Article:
This week, DC comics released 13 new issues, all numbered Number 1.
Continuing the Simulblog began last week, myself, Justin Tiemeyer of Cavemen Go, and Optimistic Chad of Political Jesus (with occasional commentary from Arthur the Lesser perhaps as literal comments in our blogs, perhaps on his own blog) take a look at some of these new number 1s and are going to give you our thoughts on the new books, the direction that DC is taking, and anything else that the new number 1s cause us to comment on.
I myself read 10 of the 13 new books deciding right off the bat that Swamp Thing and Men of War didn't really interest me and that OMAC looked a little odd, although I did almost add that one to the list. At any rate, even when you are going in with other people, 13 new comic books in one week is kind of expensive (and there are still three more weeks of number 1s to come!)
For the most part, all of the books I read are good and certainly worth picking up, so for more detailed thoughts on those books, read ahead, but....
Remember, there will be SPOILERS!!
You can find Justin's thoughts on the new Number 1s here...
You can find Chad's thoughts on the new Number 1s here...
So, without further ado, my thoughts on 10 of the new number 1s...
Of the ten that I read, this was probably my favorite.
Growing up, I was a huge fan of Supes. My three favorite heroes as a kid were (in no particular order) Spider-Man, Ralph Hinkley (huge nerd points if you know who that is, and if you do, I have a feeling I know what song just got stuck in your head), and Superman.
Perhaps because of when I grew up, the eighties meaning the Superman movies staring Christopher Reeves were a BIG deal, perhaps because my grandparents had all of the Fleischer Superman cartoons on VHS (an ancient way that we watched things prior to DVR and Blu Ray), perhaps because my Grandmother made me a Superman cape (that doubled as a Ralph Hinkley cape if I turned it around, BEST. GIFT. EVER.), but whatever the reason, I loved Superman, and some of that childhood love has stuck around to this day.
I recognize that Superman is overly powerful, making it harder to come up with dramatic stories.
I recognize that Superman's morals and boy-scoutedness get on people's nerves.
But I believe that those morals and his super (really, really super) powers while limiting still can lead to great storytelling.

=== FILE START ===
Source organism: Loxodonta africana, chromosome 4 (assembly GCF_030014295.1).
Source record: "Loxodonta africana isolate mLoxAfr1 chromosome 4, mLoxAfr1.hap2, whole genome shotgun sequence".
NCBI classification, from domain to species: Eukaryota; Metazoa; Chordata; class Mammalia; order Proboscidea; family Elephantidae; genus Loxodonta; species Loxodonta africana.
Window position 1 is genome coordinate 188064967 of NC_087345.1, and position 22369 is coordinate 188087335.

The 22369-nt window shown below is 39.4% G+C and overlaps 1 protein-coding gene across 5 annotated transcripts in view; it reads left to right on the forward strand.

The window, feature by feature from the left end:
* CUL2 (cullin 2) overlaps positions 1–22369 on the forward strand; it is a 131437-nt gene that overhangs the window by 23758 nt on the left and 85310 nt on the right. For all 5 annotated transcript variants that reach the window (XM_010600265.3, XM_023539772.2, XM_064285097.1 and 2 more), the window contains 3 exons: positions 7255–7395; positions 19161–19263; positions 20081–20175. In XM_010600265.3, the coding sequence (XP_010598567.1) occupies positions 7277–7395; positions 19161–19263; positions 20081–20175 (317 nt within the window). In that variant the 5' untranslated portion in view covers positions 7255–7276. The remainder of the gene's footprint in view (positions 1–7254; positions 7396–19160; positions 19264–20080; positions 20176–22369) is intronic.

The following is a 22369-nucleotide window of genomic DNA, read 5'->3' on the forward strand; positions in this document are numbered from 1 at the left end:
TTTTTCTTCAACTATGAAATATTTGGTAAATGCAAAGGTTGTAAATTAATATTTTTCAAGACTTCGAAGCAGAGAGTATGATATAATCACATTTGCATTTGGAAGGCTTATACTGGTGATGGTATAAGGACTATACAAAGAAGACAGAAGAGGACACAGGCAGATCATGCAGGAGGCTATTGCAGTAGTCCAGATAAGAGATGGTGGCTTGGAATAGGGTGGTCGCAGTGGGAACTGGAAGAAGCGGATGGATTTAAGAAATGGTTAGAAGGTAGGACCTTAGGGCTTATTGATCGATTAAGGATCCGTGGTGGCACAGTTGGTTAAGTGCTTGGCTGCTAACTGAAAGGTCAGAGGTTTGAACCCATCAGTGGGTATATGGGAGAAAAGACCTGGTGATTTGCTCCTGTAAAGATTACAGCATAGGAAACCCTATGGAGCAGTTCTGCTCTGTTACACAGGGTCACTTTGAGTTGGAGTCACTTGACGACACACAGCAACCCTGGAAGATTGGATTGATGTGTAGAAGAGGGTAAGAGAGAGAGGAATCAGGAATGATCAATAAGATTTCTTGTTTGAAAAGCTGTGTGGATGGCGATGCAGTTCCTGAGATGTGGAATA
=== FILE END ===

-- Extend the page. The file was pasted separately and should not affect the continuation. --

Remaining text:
Grant Morrison is a great writer, and I believe will give us that great storytelling. Here's an article on his new take on Supes, a Social Justice Superman.
Morrison gives us a Superman who still has the same morals as he's always had, but the world at large doesn't know that and view him as a very scary and unstable element.
Despite still being the good guy, Supes finds himself at odds with the law, which definitely erases some of that "Boy Scout" shine.
Morrison writes, "Superman stands for justice, not necessarily for the law. And I think that's what makes this guy different."
I won't lie, it is a little fun to see Superman threaten to throw a dude off of a balcony. Which also leads us to a nice Smallville reference...
|Somebody Save Me....
Since it's a reboot, and Smallville might be some new readers only experience with Kal-El (the Kryptonian name of Clark Kent/Superman), I'm interested to see how much of Smallville makes it into the new history of Supes.
After all, with the reboot Supes has some of the biggest changes of all of the DC heroes. For instance, you might have heard that Clark and Lois are no longer together, but it might surprise you (I know it surprised me) to find out that Lois and Clark don't work together either. Clark works for not the Daily Planet, but instead works for the Daily Star, the Planet's rival newspaper. (Good to know that Metropolis still has two papers, considering it is a dying medium.)
Overall, the new take on Superman worked extremely well for me, and I enjoyed reading a Superman comic more than I have in quite some time. I look forward to growing with the new incarnation much as I once did with Superman as a kid.
Detective Comics on the other hand did not impress me nearly as much as Action Comics.
The writing and the art are both brought to us by Tony S. Daniel. His art is beautiful. The writing... well, not so much.
On the first page, Batman says of Joker, "His modus operandi changes with the wind... and it's been windy in Gotham City."
I wish that was the worst of it.
The story is pretty interesting, and I definitely will keep reading to see where it goes, but I wish the dialogue and especially the inner monologue (my friend and Batman expert Adam, not West, said the Batman psychology felt off and I thought that was a good way to put it) were a match for the fantastic art in this book.